I am not one given to visions, but in 1975, upon graduation from Bible school, I saw a vision of a coming great falling away in the church, followed by an even greater revival. I have lived to see the first part of the vision--the falling away--fulfilled. I believe the second part of the vision—the great revival—could be at the door and tarries, perhaps, until we make some much needed adjustments in how we see and present Jesus.
When I saw the great falling away I heard the words, “Jesus is a means, not an end.” I knew immediately and instinctively that the falling away would be characterized, not by a rejection of Jesus, but by Him being preached and embraced as a means to personal happiness rather than as the end or goal for life.
A means is “how” we reach a desired end or goal. If my end or goal is to travel from Dallas to New York, there are various means at my disposal for reaching that goal. The means may vary but the end is stationary, for the end is what is important.
In the vision, churches were filled with people who had accepted Jesus, not as the end or goal in life, but as a means for them obtaining their own end of personal happiness and fulfillment. They were like the people in John’s Gospel who sought Jesus, not for who He was, but for what they could get from Him.
What’s in it for Me?
In the Gospel of John, Jesus chided a large crowd for seeking Him as a means rather than as the end or goal of life. This happened when He multiplied a lad’s lunch of 5 loaves and 2 fishes and fed a large multitude. After the miracle, Jesus departed from that area with His disciples. The people, however, were so enthralled by what they had seen and experienced that they crossed the Sea of Tiberius looking for Him.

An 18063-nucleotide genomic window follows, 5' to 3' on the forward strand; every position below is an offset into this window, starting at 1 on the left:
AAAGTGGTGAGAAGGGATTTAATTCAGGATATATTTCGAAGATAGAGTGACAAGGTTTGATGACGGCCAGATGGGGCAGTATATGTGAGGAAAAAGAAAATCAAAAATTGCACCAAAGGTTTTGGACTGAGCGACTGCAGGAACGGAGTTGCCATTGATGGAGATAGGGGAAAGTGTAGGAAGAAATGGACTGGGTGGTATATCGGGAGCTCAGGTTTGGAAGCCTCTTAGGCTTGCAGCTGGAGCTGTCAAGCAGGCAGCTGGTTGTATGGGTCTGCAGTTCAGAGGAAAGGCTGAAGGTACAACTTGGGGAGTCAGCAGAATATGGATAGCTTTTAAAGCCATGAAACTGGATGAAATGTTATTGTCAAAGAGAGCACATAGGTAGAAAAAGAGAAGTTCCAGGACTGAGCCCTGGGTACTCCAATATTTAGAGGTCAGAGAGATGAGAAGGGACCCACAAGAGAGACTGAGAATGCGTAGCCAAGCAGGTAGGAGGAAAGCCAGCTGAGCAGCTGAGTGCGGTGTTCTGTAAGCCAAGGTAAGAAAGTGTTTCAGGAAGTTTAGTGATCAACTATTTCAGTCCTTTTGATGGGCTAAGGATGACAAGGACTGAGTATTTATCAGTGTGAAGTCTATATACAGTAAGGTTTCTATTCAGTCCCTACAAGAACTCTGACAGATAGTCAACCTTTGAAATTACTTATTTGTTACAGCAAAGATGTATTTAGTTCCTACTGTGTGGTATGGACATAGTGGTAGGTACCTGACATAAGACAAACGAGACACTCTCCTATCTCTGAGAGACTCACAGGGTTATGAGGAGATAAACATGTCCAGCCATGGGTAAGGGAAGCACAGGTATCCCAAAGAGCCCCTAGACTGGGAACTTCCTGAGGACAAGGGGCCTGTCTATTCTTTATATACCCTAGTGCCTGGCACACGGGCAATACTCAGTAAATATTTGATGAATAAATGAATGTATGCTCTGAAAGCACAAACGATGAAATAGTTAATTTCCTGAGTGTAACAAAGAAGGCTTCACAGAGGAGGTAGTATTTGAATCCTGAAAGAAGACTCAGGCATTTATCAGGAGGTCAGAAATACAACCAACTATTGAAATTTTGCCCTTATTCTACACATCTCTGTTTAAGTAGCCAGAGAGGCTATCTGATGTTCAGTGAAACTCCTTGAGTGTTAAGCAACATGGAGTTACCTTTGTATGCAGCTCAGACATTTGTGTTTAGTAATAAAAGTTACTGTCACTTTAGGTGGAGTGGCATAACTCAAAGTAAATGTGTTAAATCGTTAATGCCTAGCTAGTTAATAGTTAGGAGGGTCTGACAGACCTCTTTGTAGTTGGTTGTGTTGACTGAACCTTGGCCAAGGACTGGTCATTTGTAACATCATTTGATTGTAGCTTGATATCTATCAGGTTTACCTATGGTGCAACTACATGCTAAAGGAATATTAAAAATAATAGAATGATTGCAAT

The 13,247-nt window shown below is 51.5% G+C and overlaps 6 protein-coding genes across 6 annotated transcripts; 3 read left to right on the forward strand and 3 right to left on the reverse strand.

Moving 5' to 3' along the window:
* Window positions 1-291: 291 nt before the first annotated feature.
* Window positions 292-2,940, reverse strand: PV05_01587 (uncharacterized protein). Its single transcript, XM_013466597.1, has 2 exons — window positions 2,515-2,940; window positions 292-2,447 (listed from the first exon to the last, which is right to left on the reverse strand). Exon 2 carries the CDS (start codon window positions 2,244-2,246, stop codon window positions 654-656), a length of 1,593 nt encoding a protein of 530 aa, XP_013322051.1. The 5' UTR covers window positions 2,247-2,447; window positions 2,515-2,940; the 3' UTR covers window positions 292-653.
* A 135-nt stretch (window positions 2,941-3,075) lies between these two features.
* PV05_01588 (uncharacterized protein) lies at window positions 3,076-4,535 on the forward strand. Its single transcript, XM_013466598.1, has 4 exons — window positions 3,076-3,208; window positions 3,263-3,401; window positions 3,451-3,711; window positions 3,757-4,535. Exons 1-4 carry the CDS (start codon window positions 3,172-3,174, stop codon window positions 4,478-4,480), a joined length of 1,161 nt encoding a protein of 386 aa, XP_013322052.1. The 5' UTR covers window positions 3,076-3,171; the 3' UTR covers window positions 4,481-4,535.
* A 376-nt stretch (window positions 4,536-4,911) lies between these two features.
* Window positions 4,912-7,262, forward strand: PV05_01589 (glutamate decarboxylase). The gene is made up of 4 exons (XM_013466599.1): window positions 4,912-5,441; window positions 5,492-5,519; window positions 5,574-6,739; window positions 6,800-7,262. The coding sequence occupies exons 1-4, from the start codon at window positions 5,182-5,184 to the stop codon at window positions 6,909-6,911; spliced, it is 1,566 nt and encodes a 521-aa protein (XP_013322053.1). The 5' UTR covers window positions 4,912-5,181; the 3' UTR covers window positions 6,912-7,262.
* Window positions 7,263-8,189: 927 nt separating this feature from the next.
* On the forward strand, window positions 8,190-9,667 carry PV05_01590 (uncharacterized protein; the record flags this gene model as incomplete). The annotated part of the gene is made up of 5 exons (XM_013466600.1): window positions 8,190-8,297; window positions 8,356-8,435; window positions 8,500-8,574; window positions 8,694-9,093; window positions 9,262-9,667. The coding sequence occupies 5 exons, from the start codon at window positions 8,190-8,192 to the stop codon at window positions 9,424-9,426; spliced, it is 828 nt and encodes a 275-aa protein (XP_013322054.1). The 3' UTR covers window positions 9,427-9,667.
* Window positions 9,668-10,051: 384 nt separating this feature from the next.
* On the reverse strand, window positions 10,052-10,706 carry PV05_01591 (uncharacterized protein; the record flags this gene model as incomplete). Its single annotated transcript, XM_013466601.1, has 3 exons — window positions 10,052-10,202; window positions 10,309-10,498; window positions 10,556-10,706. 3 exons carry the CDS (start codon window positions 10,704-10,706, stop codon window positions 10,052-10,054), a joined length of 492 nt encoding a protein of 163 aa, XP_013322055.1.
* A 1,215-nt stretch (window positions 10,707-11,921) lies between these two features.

Their motives, however, were all wrong and Jesus confronted their distorted perception of Him by saying, Most assuredly, I say to you, you seek Me, not because you saw the signs, but because you ate of the loaves and were filled (John 6:26).
Remember that in John’s Gospel, the signs Jesus performs are indicators that point to who He is—His identity. It is thus clear that Jesus recognizes that the people are seeking Him, not for who He is, but for what they can get from Him. They see Jesus as a means for satisfying their personal needs and desires, not the End—the Lord--deserving their love and devotion because of who He is.
This is Where Repentance Comes In
The preaching of Jesus as a means rather than the end ignores the ramifications of the fall wherein our first parents heeded the serpent’s lie that God’s command was keeping them from personal happiness and fulfilment in life. They, therefore, declared their independence from God, rejected Him as the ultimate end of life, and replaced Him with their own happiness as the ultimate end, i.e., they themselves became the end and goal of life. They became the first humanists.
Since that time, their posterity—the human race--has been in a continuous search for the means that will bring them to their end, or goal, of personal happiness and fulfilment. A myriad of means have been used (and continue to be used) to try and achieve this end including entertainment, sports, drugs, power, sex, career, crime, religion, etc.